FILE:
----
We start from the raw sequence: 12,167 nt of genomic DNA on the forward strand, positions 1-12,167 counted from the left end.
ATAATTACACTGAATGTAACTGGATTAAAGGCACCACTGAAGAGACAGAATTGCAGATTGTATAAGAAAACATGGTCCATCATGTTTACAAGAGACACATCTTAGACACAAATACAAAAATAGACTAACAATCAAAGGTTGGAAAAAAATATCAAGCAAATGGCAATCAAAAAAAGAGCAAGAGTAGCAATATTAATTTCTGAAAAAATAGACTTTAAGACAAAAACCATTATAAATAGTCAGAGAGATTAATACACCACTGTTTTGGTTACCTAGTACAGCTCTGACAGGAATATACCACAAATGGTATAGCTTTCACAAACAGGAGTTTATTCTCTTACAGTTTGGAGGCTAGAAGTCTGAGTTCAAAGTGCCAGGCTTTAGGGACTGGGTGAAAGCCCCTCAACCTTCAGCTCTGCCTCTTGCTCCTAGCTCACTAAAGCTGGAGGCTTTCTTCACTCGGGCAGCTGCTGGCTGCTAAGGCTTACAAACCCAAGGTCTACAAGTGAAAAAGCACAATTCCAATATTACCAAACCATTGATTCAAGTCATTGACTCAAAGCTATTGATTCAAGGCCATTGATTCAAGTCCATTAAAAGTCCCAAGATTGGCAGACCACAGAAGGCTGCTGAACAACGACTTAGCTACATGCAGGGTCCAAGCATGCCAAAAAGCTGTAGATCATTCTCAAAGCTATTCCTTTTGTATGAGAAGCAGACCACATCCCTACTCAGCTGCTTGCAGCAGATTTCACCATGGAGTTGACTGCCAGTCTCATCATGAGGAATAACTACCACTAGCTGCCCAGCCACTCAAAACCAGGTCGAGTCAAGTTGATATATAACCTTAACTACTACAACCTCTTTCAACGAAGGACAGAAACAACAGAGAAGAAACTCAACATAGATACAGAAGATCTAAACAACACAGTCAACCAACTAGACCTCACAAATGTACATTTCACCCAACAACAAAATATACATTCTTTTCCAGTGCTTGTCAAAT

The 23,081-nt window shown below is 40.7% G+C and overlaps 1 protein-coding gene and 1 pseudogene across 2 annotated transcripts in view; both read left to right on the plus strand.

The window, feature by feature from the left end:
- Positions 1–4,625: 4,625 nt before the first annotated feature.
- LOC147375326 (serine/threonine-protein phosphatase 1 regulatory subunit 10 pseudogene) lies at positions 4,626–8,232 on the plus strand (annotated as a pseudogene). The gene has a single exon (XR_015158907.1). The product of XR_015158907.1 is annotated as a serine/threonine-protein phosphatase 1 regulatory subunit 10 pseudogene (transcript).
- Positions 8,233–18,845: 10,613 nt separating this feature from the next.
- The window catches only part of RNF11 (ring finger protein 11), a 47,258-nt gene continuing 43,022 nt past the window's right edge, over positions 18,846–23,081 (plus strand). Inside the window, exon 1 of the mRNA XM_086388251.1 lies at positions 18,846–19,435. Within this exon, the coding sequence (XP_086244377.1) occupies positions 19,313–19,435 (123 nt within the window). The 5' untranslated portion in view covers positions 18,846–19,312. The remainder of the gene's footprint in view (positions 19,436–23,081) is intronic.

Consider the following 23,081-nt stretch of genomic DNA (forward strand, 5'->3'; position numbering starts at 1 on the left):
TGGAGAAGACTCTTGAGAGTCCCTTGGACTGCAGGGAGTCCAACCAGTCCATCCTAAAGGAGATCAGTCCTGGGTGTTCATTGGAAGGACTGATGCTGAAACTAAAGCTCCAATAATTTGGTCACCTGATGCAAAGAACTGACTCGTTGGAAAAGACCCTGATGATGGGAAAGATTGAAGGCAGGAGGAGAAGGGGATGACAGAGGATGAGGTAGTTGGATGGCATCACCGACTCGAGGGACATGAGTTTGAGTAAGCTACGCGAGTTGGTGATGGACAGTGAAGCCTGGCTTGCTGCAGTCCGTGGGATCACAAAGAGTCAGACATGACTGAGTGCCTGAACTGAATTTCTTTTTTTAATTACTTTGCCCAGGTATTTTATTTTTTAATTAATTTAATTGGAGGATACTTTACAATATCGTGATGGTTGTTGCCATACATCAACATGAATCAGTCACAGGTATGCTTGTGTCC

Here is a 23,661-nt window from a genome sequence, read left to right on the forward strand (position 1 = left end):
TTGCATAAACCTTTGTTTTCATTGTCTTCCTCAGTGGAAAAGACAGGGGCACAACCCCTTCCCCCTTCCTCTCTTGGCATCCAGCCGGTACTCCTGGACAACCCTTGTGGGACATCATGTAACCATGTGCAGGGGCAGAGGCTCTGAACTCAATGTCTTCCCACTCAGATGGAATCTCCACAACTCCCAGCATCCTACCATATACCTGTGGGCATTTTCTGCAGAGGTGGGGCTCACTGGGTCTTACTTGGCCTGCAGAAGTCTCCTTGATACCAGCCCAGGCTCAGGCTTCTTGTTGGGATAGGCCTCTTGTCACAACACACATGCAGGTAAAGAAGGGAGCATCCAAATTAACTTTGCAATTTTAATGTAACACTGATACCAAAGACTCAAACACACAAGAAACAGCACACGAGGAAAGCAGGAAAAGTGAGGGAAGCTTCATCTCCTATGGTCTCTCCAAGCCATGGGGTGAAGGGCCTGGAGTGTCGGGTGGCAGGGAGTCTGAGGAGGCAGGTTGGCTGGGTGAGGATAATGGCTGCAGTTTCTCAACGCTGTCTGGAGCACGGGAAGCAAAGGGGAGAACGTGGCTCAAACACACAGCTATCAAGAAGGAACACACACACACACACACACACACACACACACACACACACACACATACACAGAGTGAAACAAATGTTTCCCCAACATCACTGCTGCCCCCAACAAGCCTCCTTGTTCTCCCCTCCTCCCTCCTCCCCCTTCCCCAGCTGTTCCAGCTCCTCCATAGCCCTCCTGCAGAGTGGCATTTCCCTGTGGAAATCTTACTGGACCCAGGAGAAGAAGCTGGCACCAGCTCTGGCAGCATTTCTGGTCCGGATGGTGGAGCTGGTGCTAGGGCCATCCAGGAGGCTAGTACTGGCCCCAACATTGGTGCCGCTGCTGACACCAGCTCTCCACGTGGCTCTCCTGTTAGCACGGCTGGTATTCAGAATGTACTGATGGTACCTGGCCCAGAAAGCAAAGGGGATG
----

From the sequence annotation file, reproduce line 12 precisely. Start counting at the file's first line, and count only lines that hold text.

TTGCATAAACCTTTGTTTTCATTGTCTTCCTCAGTGGAAAAGACAGGGGCACAACCCCTTCCCCCTTCCTCTCTTGGCATCCAGCCGGTACTCCTGGACAACCCTTGTGGGACATCATGTAACCATGTGCAGGGGCAGAGGCTCTGAACTCAATGTCTTCCCACTCAGATGGAATCTCCACAACTCCCAGCATCCTACCATATACCTGTGGGCATTTTCTGCAGAGGTGGGGCTCACTGGGTCTTACTTGGCCTGCAGAAGTCTCCTTGATACCAGCCCAGGCTCAGGCTTCTTGTTGGGATAGGCCTCTTGTCACAACACACATGCAGGTAAAGAAGGGAGCATCCAAATTAACTTTGCAATTTTAATGTAACACTGATACCAAAGACTCAAACACACAAGAAACAGCACACGAGGAAAGCAGGAAAAGTGAGGGAAGCTTCATCTCCTATGGTCTCTCCAAGCCATGGGGTGAAGGGCCTGGAGTGTCGGGTGGCAGGGAGTCTGAGGAGGCAGGTTGGCTGGGTGAGGATAATGGCTGCAGTTTCTCAACGCTGTCTGGAGCACGGGAAGCAAAGGGGAGAACGTGGCTCAAACACACAGCTATCAAGAAGGAACACACACACACACACACACACACACACACACACACACACACACATACACAGAGTGAAACAAATGTTTCCCCAACATCACTGCTGCCCCCAACAAGCCTCCTTGTTCTCCCCTCCTCCCTCCTCCCCCTTCCCCAGCTGTTCCAGCTCCTCCATAGCCCTCCTGCAGAGTGGCATTTCCCTGTGGAAATCTTACTGGACCCAGGAGAAGAAGCTGGCACCAGCTCTGGCAGCATTTCTGGTCCGGATGGTGGAGCTGGTGCTAGGGCCATCCAGGAGGCTAGTACTGGCCCCAACATTGGTGCCGCTGCTGACACCAGCTCTCCACGTGGCTCTCCTGTTAGCACGGCTGGTATTCAGAATGTACTGATGGTACCTGGCCCAGAAAGCAAAGGGGATG